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Between Chalk and Paint: Oudry's Leopard and Leopardess

Oudry made so many different kinds of drawings that it is often hard to tell what relationship they have to his paintings. Did he make a particular drawing to prepare a painting, or did he make it after the painting was completed so that he would have a record of it? Or might Oudry have made a drawing at some intermediate point, when he had begun working on a painting but encountered some challenge that he preferred to tackle on paper before proceeding?

I think the drawings of the Leopard and Leopardess, which correspond to the two life-size paintings of the same animals, might fall into this category of an "intermediate preparatory" drawing. They are unusual among Oudry's drawings for their minimalism, with each animal rendered simply as outlines in black chalk.

Leopard / Oudry Leopardess / Oudry
Leopard / Oudry Leopardess / Oudry
Clockwise from top left: Study of a Leopard, 1740, chalk on paper; Study of a Leopardess, 1740, chalk on paper; Leopardess, 1741, oil on canvas; Leopard, 1741, oil on canvas
All images: Staatliches Museum Schwerin

The drawings show the Leopard and Leopardess in the same postures as the paintings, and there is an exact correspondence between the white chalk highlights on each drawing and the white paint on each animal's body in the paintings. I wonder if Oudry had already established the poses he would use in the paintings, allowing him to quickly draw them in outline before proceeding to his real (and ever-present) concern for properly rendering light effects.

Re: Between Chalk and Paint: Oudry's Leopard and Leopardess

What is the light source in Oudry's leopard painting? It almost seems to be emanating from the rocks -- it's very theatrical, even artificial. That light source doesn't appear the drawing of the same subject.

Re: Between Chalk and Paint: Oudry's Leopard and Leopardess

I was always curious as to the anatomical accuracy of painters during this era. Have you discussed on this blog whether or not the rhino and leopards were accurately represented? (physically and anatomically)

In the article "Between Chalk and Paint" it appears that the leopard's facsimile is well represented, but on a closer examination--the leopards are quite off....they look like large domesticated cats. You can tell even by the outlines, the artist does not understand skeletal or anatomical structure very well...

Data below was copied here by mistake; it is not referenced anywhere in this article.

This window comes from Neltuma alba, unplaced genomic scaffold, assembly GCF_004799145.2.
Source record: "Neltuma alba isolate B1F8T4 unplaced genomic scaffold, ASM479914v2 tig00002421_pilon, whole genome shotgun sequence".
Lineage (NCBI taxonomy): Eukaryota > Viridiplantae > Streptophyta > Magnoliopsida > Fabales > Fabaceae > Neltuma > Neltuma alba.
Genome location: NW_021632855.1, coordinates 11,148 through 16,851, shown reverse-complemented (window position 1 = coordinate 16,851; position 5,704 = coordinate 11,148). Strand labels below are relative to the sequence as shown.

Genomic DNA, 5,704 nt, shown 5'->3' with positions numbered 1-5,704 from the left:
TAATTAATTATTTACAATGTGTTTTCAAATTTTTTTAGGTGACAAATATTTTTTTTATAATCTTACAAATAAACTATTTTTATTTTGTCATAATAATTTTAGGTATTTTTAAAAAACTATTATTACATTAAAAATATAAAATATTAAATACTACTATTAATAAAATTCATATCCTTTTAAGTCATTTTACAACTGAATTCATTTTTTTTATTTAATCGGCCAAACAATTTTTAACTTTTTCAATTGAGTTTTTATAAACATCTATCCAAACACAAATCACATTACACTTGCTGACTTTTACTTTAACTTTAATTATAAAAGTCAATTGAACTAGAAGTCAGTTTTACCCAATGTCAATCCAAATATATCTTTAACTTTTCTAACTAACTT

I know there has been a great deal of paintings of rhinos which were fabricated. A lot of artists got 2nd hand information of these animals and often filled the gaps with imaginative license.

In the blog entry On the Wonders and Dangers of Exotic Beasts, the dog-like elephant exemplifies my point to some degree. Maybe you can discuss how far Oudry went in order to represent the anatomical aspects of the animals you have more sketches?

Re: Between Chalk and Paint: Oudry's Leopard and Leopardess

After working on Oudry, my personal opinion is that he really wasn't interested in representing animals in a scientifically accurate way. For him they were artistic subjects pure and simple - he doesn't seem to have been interested in natural history as an intellectual pursuit. He certainly didn't attend animal anatomy classes or record animal behavior in the same way artists like Pieter Boel or George Stubbs did. To me, he seems to rely much more on representations of animals rather than observations of them for his own art - he may have seen this as being artistically more "inventive." Others, I think, have a much different opinion...

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